Who is the learner in a Web 2.0 world?

We’ve just had a day at the CoSN conference with international educators discussing the challenges for schooling in today’s world….and guess what, they are global!

Every country is asking questions about the nature of schooling in a Web 2.0 world. So far there are a lot of questions being asked in search of some intelligent answers.

Charles House is the Executive Director of Media X at Stanford University. He gave a great intro that set the context of the 2.0 world and its challenges. He observed that learning today happens “…after school, between friends and not in schools.” He also observed that web 2.0 lets people into “the dialogue” and this single fact has yet to be grasped by educators.

 This capacity to dialogue is critical as we meet the challenges ahead. It speaks to how we understand learning today and how students learn. It is also provides a real and dynamic democratising of learning.


Who is the learner in today’s world as we move from a paradigm of schooling as a consumption of information process to the creation /construction of knowledge?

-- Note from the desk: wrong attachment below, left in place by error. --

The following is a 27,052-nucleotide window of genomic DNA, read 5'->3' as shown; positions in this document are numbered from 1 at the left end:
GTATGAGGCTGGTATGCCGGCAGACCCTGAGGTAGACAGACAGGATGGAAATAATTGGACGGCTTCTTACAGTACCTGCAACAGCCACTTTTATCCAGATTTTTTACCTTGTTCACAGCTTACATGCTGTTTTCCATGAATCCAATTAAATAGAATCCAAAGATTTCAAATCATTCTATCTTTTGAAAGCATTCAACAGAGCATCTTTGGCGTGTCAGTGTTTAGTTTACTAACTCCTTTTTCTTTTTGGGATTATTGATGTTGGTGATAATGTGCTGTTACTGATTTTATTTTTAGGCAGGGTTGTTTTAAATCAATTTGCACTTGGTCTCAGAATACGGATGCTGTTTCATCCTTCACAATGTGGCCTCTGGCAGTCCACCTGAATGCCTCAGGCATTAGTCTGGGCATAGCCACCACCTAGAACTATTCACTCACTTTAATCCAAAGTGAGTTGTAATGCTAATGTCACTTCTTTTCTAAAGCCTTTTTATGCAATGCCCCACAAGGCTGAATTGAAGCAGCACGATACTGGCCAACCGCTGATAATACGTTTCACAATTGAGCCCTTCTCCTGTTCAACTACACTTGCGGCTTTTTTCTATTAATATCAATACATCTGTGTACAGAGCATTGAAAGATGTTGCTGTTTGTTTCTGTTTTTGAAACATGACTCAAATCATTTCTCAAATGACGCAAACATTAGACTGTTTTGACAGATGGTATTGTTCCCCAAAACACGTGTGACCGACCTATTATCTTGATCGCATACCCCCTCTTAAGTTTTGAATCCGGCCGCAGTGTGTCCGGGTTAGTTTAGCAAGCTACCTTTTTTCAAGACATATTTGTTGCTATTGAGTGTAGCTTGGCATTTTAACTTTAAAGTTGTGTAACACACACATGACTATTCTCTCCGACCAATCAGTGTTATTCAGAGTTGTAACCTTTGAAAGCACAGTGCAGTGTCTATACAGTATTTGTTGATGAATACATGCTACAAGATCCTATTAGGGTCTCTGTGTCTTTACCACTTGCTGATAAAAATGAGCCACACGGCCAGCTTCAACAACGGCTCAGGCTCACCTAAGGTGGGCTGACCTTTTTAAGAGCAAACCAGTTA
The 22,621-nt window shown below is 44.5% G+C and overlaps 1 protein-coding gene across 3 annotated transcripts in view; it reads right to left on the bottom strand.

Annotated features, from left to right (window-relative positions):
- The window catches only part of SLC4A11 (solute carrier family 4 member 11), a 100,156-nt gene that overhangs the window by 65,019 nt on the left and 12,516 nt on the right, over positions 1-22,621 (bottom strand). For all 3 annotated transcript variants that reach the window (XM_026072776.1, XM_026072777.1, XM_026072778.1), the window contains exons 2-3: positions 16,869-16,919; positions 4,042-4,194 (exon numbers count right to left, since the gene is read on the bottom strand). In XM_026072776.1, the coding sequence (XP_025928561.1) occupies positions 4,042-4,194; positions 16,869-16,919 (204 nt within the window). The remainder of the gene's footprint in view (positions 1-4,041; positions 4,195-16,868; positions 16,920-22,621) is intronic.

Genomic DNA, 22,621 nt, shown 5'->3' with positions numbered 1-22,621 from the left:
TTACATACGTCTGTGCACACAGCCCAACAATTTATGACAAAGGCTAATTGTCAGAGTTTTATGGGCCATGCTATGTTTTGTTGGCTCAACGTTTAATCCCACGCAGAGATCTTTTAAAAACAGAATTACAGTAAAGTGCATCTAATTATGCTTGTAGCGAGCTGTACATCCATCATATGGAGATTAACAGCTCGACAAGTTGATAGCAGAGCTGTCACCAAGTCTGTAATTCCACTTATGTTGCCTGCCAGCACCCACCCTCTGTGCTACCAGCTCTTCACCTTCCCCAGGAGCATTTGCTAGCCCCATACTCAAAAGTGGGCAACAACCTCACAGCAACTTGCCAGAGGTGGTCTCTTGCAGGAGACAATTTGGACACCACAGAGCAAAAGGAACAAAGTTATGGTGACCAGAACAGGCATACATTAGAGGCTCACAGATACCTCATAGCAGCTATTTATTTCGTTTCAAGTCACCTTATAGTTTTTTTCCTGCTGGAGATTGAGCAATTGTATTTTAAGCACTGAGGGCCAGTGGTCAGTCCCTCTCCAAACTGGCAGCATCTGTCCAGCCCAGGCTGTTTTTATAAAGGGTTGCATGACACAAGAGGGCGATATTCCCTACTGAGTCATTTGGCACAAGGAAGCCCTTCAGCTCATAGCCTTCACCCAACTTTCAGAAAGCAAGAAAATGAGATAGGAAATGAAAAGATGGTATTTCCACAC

7 thoughts on “Who is the learner in a Web 2.0 world?

  1. Greg, a very pertinent question.The answer it seems to me is that we will all be learners.The educators will be learning to use and embed the Web 2.0 interactive apps and philosophy in their teaching and facilitating of students and the digital natives will be learning what you can actually use all this technology for beyond the social networking domain.To me the key role educators will have in guiding students if schooling is to be about creating and constructing knowledge is what is worth knowing? What is important? How do we discern? Otherwise a Seinfeld curriculum could possibly develop in concert with a valued and instructive one; a curriculum about nothing, superficially seductive and colourful and ultimately transient as the next big thing in technology replaces that before if the focus is on the tools and not how they enable rich and diverse learning.